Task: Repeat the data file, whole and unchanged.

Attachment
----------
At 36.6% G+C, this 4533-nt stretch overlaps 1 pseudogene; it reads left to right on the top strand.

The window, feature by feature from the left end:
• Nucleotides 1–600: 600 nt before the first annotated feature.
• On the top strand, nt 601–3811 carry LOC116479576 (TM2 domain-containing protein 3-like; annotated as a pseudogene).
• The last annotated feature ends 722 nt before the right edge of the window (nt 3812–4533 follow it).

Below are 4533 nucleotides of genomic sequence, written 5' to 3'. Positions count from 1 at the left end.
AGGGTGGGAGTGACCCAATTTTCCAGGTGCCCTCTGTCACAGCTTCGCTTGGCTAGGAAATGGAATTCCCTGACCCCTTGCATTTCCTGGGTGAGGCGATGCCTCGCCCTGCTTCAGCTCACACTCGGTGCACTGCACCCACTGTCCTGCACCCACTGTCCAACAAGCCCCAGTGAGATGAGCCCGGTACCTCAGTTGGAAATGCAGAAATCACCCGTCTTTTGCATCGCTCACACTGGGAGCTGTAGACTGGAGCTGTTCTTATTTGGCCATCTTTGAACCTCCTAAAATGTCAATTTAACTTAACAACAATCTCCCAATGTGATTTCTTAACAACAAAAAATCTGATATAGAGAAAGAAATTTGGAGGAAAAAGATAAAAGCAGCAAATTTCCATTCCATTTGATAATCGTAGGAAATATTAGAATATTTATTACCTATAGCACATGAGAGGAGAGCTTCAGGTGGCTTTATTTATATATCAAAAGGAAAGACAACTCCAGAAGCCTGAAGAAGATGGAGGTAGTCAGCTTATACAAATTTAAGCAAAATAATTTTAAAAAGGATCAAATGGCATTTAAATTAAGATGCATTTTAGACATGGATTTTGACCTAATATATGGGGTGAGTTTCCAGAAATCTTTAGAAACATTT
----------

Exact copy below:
At 36.6% G+C, this 4533-nt stretch overlaps 1 pseudogene; it reads left to right on the top strand.

The window, feature by feature from the left end:
• Nucleotides 1–600: 600 nt before the first annotated feature.
• On the top strand, nt 601–3811 carry LOC116479576 (TM2 domain-containing protein 3-like; annotated as a pseudogene).
• The last annotated feature ends 722 nt before the right edge of the window (nt 3812–4533 follow it).

Below are 4533 nucleotides of genomic sequence, written 5' to 3'. Positions count from 1 at the left end.
AGGGTGGGAGTGACCCAATTTTCCAGGTGCCCTCTGTCACAGCTTCGCTTGGCTAGGAAATGGAATTCCCTGACCCCTTGCATTTCCTGGGTGAGGCGATGCCTCGCCCTGCTTCAGCTCACACTCGGTGCACTGCACCCACTGTCCTGCACCCACTGTCCAACAAGCCCCAGTGAGATGAGCCCGGTACCTCAGTTGGAAATGCAGAAATCACCCGTCTTTTGCATCGCTCACACTGGGAGCTGTAGACTGGAGCTGTTCTTATTTGGCCATCTTTGAACCTCCTAAAATGTCAATTTAACTTAACAACAATCTCCCAATGTGATTTCTTAACAACAAAAAATCTGATATAGAGAAAGAAATTTGGAGGAAAAAGATAAAAGCAGCAAATTTCCATTCCATTTGATAATCGTAGGAAATATTAGAATATTTATTACCTATAGCACATGAGAGGAGAGCTTCAGGTGGCTTTATTTATATATCAAAAGGAAAGACAACTCCAGAAGCCTGAAGAAGATGGAGGTAGTCAGCTTATACAAATTTAAGCAAAATAATTTTAAAAAGGATCAAATGGCATTTAAATTAAGATGCATTTTAGACATGGATTTTGACCTAATATATGGGGTGAGTTTCCAGAAATCTTTAGAAACATTT